The operator has permanently closed 16 units. 

Golden Corral’s second-largest franchisee, Platinum Corral, declared bankruptcy due to the overwhelming effects of COVID. 

As part of the restructuring, the Jacksonville, North Carolina-based operator has permanently closed 16 of its 28 units across West Virginia, Ohio, Kentucky, North Carolina, and South Carolina. The stores pivoted to cafeteria-style operations, but that proved unsustainable. 

That leaves the franchisee with 12 stores—seven in North Carolina and five in Virginia. Ten of them are currently open. The two remaining units, in Greenville, North Carolina, and Richmond, Virginia, will reopen later in 2021. 

“We started Platinum Corral 25 years ago, and to remain operational into the future, we need to focus on the locations that are profitable and align with the Golden Corral business model,” Billy Sewell, president and CEO of Platinum Corral, said in a statement. “While these decisions were weighed heavily over many months, we strongly believe the restructuring will afford us the opportunity to successfully operate 12 Golden Corral Buffet Restaurants in North Carolina and Virginia for the long term.”

“We know the Golden Corral comeback will be brighter than the COVID-19 setback,” he continued.” “We sincerely appreciate the hard work, dedication and hospitality shown by our employees and are grateful for each community’s support and patronage for so many years.”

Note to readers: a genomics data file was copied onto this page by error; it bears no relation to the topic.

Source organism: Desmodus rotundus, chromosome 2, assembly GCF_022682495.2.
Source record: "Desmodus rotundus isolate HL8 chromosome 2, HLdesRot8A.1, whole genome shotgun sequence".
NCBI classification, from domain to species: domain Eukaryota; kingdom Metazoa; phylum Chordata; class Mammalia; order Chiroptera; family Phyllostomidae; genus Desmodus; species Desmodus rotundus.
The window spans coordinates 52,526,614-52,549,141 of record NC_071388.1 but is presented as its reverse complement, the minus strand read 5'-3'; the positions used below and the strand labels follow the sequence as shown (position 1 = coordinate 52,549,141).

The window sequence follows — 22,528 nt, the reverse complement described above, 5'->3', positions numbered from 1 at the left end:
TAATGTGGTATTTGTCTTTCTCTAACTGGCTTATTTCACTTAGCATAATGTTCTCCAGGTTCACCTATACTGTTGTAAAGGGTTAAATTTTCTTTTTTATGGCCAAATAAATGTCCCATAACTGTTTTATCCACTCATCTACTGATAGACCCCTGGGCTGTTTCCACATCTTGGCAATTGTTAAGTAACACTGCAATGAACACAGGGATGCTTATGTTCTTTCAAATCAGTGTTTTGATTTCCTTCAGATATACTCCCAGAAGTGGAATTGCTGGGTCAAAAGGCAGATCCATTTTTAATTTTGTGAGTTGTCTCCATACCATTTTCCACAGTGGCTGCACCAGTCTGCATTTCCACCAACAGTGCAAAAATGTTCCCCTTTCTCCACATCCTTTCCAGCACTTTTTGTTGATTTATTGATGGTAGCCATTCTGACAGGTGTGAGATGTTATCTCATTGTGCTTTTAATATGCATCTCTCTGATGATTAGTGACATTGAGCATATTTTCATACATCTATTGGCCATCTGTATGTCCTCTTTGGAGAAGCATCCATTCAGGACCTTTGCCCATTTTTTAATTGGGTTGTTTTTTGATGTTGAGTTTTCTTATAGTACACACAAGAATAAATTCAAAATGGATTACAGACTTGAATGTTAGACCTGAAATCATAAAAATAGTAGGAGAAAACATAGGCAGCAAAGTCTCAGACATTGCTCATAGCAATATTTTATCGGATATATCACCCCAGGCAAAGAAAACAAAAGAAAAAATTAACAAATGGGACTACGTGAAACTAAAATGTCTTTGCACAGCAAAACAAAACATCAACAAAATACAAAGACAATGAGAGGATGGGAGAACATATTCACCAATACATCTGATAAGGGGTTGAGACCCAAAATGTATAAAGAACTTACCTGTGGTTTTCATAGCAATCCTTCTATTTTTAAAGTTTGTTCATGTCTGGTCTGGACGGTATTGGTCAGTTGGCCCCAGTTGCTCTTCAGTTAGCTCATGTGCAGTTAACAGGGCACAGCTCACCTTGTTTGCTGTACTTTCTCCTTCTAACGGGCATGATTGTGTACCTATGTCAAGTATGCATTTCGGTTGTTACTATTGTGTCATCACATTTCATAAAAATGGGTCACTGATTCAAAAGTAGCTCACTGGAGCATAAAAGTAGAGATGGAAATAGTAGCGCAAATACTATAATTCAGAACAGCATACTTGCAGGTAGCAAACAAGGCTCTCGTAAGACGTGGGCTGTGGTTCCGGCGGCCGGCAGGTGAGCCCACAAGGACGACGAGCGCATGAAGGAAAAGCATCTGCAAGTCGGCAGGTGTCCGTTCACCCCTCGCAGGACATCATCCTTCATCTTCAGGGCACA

Platinum Corral was formed in 1996 and initially acquired two Golden Corral stores. At one point, the franchisee oversaw more than 30 locations. In 2019, 11 of the 28 stores were recognized for Golden Corral’s Operations Excellence Awards. In the same year, the franchisee earned $89 million in gross sales—its best year on record. 

However, when COVID arrived, every restaurant shuttered on March 20, 2020. The franchisee has around $49.4 million in liabilities and $11.3 million in assets. 

The news comes about six months after Golden Corral’s largest franchisee, 1069 Restaurant Group, filed for bankruptcy. The Florida-based company, owned by Eric Holm, oversaw 33 units across the greater Orlando and Atlanta areas. 1069 Restaurant Group emerged from bankruptcy in early March and reopened 22 locations. The other 11 stores will shutter permanently. 

“It was simply a restructuring move and an opportunity for him to get his balance sheet in order,” Golden Corral CEO Lance Trenary told FSR. “Eric’s very excited about growing in the future.”

Trenary said in late March that 290 restaurants have reopened and 250 of those are operating as buffets. The other 40 are using alternatives, such as cafeteria-style, which he sees as inefficient and not as profitable—there’s roughly a 20 percent difference in revenue between a cafeteria-style and buffet location. The chain entered the pandemic with roughly 490 stores. 

To meet the new age of convenience Golden Corral is exploring a variety of avenues, including drive-thru, a virtual concept, fast-casual spinoffs, and smaller footprints. 

“We do feel very bullish about the future,” Trenary said. “We think there’s great upside, perhaps not only in the buffet business, but also in the other innovation ideas that we’re testing out and starting to see great results from. As I said before, we do know that Golden Corral’s forever changed.”

Throughout COVID, buffet and cafeteria-style operations have suffered greatly. Last spring, Garden Fresh Restaurants, the parent of buffet concepts Souplantation and Sweet Tomatoes, declared Chapter 7 bankruptcy and closed all 97 of its units. K&W Cafeterias filed bankruptcy in September, and Luby’s, which owns Luby’s Cafeterias, is planning to liquidate its assets and shut down.

Chain Restaurants, Feature, Finance, Golden Corral